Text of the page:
Image: Curtin School of Population Health’s Associate Professor Anthony Kicic. Supplied.
Common bacterial infections such as golden staph (staphylococcus) and pseudomonas can quickly put a person’s life at risk and are typically treated with medicines such as antibiotics.
However, many of the germs responsible for these infections can grow resistant to the medicines used to treat them, eventually leaving physicians with no other management options but to use higher concentrations and different combinations — which can cause serious side-effects for patients.
It’s known as antimicrobial resistance (AMR) — and Curtin University School of Population Health’s Associate Professor Anthony Kicic is investigating a natural alternative to battle it.
Associate Professor Kicic is researching natural viral predators of bacteria known as bacteriophages (or more commonly, phages), which can be used therapeutically.
“AMR is expected to kill more than 10 million people annually by 2050, but bacteriophage viruses are like superhero bugs found everywhere in nature,” Associate Professor Kicic said.
“They’re like something out of a movie: rather than make us sick, they seek out particular bugs, go inside them to create baby viruses, which then all burst out and kill the bacteria.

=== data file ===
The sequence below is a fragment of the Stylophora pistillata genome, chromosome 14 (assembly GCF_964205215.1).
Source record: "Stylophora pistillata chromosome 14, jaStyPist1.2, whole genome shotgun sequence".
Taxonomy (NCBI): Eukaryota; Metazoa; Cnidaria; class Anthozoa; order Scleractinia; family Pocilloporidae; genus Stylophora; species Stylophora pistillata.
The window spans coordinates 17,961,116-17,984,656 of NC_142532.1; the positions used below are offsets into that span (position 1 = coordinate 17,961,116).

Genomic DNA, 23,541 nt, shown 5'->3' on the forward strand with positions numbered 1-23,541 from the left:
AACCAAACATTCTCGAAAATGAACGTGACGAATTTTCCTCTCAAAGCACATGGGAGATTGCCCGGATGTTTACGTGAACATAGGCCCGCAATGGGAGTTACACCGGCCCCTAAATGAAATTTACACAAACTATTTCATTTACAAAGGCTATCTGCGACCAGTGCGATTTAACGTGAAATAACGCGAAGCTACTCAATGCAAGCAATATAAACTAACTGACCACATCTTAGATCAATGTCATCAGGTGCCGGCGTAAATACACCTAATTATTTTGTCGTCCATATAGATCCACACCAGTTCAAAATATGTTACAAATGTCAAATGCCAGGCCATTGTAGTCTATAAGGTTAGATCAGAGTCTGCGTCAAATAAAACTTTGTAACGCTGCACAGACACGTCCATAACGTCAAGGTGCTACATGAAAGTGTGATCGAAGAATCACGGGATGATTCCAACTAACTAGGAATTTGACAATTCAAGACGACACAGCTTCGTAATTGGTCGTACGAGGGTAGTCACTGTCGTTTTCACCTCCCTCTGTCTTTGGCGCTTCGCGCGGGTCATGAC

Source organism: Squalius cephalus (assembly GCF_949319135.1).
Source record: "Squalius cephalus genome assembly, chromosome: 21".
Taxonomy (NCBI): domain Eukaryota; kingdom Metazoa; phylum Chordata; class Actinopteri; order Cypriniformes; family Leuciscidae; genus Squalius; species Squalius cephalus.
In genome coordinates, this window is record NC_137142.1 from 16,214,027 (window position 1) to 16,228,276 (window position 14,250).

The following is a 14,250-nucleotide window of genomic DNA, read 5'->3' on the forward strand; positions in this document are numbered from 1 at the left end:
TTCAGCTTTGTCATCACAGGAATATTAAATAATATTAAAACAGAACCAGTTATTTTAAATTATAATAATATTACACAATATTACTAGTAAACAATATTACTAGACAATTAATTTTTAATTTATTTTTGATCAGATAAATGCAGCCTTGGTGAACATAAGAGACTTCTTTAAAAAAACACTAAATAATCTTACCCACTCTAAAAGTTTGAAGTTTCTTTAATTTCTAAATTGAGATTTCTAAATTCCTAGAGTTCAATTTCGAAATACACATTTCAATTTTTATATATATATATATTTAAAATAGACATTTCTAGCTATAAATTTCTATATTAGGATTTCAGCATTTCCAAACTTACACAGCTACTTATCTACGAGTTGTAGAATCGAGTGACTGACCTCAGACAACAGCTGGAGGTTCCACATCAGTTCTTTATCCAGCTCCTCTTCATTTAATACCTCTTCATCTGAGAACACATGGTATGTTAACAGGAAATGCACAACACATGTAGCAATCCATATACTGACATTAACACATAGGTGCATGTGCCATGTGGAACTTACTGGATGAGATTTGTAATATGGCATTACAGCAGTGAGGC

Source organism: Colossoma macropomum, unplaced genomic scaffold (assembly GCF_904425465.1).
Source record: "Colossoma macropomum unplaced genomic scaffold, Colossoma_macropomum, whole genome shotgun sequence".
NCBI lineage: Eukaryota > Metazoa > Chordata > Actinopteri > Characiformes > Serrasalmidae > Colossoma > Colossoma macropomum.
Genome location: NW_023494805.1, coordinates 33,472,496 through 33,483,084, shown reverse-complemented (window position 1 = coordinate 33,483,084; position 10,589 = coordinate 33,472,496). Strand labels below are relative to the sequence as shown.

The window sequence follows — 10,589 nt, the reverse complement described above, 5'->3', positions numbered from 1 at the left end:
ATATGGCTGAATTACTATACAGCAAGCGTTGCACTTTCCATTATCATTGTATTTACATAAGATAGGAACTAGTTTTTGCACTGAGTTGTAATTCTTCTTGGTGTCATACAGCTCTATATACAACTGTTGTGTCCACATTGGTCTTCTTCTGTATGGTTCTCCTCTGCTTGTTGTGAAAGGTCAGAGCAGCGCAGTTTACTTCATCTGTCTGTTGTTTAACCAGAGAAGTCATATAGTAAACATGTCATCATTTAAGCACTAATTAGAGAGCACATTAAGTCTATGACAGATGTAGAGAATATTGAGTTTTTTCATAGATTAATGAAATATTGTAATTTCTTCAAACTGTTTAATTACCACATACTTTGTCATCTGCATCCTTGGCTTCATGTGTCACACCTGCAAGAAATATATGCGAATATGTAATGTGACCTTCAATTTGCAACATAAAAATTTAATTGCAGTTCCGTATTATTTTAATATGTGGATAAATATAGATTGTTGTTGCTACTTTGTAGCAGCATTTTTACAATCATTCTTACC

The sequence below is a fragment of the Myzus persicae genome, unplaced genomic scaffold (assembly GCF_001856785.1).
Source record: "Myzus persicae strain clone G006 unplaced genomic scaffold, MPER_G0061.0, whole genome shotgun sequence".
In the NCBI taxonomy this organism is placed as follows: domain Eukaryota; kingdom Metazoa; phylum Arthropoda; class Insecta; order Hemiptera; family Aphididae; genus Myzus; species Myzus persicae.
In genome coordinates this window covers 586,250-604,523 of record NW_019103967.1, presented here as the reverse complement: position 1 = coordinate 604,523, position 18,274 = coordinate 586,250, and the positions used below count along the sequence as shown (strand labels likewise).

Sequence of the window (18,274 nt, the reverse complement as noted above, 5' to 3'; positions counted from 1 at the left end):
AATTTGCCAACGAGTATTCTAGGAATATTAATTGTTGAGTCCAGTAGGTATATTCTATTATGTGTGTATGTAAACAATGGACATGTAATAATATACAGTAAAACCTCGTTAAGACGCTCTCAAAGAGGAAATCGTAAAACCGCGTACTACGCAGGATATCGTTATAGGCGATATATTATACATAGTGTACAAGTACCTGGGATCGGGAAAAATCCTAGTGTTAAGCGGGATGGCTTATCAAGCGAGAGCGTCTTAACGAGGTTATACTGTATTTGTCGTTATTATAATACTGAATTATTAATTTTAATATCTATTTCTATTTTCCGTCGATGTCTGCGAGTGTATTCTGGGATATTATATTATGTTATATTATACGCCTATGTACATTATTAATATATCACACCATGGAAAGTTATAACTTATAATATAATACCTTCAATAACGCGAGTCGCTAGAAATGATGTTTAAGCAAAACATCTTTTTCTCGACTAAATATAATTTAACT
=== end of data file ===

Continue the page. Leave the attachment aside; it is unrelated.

“Once all of the bacteria are killed, the phage has no host, so it too dies out.”
Phages are also a strong alternative for patients with allergies to medications, such as penicillin. However, identifying the correct phage to combat a particular bacterial infection is a time-consuming laboratory process — and time is often in short supply when medical staff are treating a critically ill patient.
Associate Professor Kicic is partnering with the Wal-yan Respiratory Research Centre at the Telethon Kids Institute to investigate how artificial intelligence (AI) can speed up this process to save lives, with the Western Australian Government recently awarding the project an Innovation Challenge 2023 – Generative Artificial Intelligence Applications (GAIA) grant.
Associate Professor Kicic is working on an AI platform known as PHAEDRA (PHage bacteriA genomE Diagnostics Recognition via Artificial Intelligence) which will run computer simulations to quickly determine which of the thousands of phages available will be most suitable to use on a case-by-case basis.
“Australians with resistant infections are already being treated with phages, but the weakest link in the chain of service is the four to five days needed to identify the most effective phages for a specific individual’s given infection,” he said.